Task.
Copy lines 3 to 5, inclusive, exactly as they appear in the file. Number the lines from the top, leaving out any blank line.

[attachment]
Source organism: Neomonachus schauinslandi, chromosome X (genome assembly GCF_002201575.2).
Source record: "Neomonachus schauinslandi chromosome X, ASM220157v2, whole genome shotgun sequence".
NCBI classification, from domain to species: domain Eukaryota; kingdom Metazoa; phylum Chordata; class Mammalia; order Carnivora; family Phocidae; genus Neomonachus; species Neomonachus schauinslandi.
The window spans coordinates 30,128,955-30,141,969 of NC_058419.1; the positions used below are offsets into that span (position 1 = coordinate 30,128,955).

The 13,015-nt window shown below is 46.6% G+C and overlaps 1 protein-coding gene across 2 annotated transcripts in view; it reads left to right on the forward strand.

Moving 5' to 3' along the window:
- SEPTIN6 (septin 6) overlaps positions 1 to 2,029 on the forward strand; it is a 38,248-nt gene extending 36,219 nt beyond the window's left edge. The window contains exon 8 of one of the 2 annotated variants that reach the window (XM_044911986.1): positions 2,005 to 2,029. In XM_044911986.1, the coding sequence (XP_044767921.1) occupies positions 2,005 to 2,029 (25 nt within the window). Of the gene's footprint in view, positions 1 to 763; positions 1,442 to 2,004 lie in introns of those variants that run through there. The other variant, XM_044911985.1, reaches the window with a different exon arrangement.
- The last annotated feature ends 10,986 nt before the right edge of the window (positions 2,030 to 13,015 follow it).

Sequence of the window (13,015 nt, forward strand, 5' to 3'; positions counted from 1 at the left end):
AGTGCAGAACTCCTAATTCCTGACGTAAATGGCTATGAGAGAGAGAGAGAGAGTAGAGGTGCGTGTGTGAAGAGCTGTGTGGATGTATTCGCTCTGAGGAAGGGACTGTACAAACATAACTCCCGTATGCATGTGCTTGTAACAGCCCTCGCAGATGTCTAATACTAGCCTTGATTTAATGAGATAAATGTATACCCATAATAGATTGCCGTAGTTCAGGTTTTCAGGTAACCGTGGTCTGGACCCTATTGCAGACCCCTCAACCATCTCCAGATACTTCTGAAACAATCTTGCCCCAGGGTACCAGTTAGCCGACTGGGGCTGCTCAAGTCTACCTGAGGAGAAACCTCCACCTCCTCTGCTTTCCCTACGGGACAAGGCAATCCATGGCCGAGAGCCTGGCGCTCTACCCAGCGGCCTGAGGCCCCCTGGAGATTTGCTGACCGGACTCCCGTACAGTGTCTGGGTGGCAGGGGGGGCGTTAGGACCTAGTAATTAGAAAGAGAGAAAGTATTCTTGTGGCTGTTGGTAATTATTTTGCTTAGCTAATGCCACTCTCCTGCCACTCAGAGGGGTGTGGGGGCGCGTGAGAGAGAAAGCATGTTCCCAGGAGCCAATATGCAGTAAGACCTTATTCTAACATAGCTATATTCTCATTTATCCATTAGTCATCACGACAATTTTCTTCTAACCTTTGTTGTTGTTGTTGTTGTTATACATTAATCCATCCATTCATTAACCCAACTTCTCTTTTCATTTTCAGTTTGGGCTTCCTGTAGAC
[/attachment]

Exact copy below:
NCBI classification, from domain to species: domain Eukaryota; kingdom Metazoa; phylum Chordata; class Mammalia; order Carnivora; family Phocidae; genus Neomonachus; species Neomonachus schauinslandi.
The window spans coordinates 30,128,955-30,141,969 of NC_058419.1; the positions used below are offsets into that span (position 1 = coordinate 30,128,955).

The 13,015-nt window shown below is 46.6% G+C and overlaps 1 protein-coding gene across 2 annotated transcripts in view; it reads left to right on the forward strand.